Home > Cool Tech > Google, Amazon, and Walmart invited to help shape…

Google, Amazon, and Walmart invited to help shape drone registry rules

Determined to hit its November 20 deadline for recommendations regarding a new registration system for drones, the Federal Aviation Administration on Thursday announced the members of a task force charged with helping to shape the government initiative.

A quick look down the list of 25 members reveals representatives from a range of companies and federal agencies, including Amazon, Walmart, Google, DJI, and the International Association of Chiefs of Police.

Related: Drones gone wild – 10 acts of unmanned aerial idiocy

Announced just last week, the registry is an attempt by the authorities to “build a culture of accountability and responsibility, especially with new users who have no experience operating in the U.S. aviation system,” according to the Department of Transportation. It should also offer law enforcement a quick way of identifying drone owners in incidents where it’s not immediately clear who’s responsible for the machine.

Amazon has several members on the panel, including a retail expert who, together with representatives from Walmart and Best Buy, will likely discuss whether registration should be made at the point of sale, and if so, how to best implement such a system.

Expert knowledge on drone technology will come from individuals working on high-profile projects such as Amazon’s Prime Air and Google’s Project Wing, as well as DJI, currently the world’s biggest seller of consumer drones.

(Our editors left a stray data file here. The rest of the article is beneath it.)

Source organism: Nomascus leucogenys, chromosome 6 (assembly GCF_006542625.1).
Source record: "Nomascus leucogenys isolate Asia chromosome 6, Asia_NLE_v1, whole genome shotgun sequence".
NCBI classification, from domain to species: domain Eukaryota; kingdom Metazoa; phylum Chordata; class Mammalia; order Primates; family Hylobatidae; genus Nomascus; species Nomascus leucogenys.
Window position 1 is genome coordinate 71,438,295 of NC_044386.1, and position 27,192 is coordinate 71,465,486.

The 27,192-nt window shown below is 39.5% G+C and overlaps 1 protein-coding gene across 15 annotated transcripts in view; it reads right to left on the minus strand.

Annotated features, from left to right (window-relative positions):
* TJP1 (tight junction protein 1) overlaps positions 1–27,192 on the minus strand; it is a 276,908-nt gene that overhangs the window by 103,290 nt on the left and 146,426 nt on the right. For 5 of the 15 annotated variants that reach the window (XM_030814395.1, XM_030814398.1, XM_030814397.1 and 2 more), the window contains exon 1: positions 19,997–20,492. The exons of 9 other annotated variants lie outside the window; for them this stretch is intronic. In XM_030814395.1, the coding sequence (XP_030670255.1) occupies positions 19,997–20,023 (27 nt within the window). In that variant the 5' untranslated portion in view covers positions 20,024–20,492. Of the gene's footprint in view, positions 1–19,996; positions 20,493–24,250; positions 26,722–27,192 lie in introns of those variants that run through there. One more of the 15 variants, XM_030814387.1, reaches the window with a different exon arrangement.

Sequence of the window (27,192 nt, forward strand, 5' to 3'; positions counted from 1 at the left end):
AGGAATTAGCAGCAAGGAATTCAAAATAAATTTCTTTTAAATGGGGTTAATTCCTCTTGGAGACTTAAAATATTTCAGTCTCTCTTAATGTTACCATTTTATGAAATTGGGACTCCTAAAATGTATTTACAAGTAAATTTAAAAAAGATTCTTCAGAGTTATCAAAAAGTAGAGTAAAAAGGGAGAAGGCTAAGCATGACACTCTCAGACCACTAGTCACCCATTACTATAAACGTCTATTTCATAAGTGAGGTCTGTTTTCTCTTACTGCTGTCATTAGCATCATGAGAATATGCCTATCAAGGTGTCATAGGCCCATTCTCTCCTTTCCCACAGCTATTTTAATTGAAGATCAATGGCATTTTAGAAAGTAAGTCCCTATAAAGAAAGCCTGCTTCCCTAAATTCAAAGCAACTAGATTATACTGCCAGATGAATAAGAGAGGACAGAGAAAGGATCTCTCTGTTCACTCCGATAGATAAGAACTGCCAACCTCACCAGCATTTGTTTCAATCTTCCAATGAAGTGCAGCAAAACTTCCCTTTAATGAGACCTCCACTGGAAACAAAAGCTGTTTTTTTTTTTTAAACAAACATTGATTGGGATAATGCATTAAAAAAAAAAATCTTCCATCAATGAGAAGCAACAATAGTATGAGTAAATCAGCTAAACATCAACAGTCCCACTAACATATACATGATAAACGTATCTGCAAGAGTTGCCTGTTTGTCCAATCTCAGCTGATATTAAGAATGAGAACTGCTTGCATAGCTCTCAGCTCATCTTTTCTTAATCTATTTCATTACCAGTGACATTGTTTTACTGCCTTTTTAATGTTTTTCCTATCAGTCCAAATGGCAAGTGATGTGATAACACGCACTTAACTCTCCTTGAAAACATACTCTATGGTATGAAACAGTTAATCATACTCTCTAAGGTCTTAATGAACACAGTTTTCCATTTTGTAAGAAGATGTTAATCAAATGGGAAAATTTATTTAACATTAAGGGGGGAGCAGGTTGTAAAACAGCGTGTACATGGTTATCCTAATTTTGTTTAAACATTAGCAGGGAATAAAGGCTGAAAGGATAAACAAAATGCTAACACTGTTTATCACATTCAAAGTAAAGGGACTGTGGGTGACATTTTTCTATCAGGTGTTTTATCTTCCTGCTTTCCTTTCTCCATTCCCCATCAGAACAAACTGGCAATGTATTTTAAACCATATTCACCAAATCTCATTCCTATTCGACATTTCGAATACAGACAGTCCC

The panel will also advise the government on whether some machines, such as very small toy-like UAVs, should be exempt from registration if they are considered to pose little risk to safety, and in addition discuss whether a different system of registration should be created for commercial drone operators.

Related: “Drone slayer” cleared of charges after judge says he had the right to shoot down the UAV

The move to create the new database follows increasing reports of reckless drone use that include flights near airports, national security scares, and disruption to firefighting activities.

Other efforts to clamp down on drone flights in restricted areas include the development of technology capable of intercepting a drone mid-flight, allowing the authorities to bring it safely down to the ground.

The government is determined to have the registry in place by mid-December so that its new database will include the million or so drone purchases expected to be made by hobbyists over the holiday season.